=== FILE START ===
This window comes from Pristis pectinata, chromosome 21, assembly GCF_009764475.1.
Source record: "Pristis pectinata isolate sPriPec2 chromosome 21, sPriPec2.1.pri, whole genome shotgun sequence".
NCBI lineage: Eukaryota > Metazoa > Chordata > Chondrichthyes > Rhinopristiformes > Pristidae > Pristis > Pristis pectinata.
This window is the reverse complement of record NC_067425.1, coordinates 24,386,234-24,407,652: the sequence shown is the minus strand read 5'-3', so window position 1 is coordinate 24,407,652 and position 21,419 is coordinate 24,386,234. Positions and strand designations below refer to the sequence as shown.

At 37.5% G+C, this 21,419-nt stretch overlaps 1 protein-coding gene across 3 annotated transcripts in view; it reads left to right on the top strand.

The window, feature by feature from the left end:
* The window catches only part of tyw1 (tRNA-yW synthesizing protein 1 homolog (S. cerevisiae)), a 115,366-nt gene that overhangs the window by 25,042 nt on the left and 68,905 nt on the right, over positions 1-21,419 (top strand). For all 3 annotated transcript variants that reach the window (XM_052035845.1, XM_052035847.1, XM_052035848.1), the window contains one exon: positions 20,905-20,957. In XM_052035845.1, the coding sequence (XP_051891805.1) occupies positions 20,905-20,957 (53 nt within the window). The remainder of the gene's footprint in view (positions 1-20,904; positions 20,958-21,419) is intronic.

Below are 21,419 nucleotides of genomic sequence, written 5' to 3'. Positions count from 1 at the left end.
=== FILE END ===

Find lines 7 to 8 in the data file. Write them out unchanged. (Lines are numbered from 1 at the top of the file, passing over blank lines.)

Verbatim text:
* The window catches only part of tyw1 (tRNA-yW synthesizing protein 1 homolog (S. cerevisiae)), a 115,366-nt gene that overhangs the window by 25,042 nt on the left and 68,905 nt on the right, over positions 1-21,419 (top strand). For all 3 annotated transcript variants that reach the window (XM_052035845.1, XM_052035847.1, XM_052035848.1), the window contains one exon: positions 20,905-20,957. In XM_052035845.1, the coding sequence (XP_051891805.1) occupies positions 20,905-20,957 (53 nt within the window). The remainder of the gene's footprint in view (positions 1-20,904; positions 20,958-21,419) is intronic.

Below are 21,419 nucleotides of genomic sequence, written 5' to 3'. Positions count from 1 at the left end.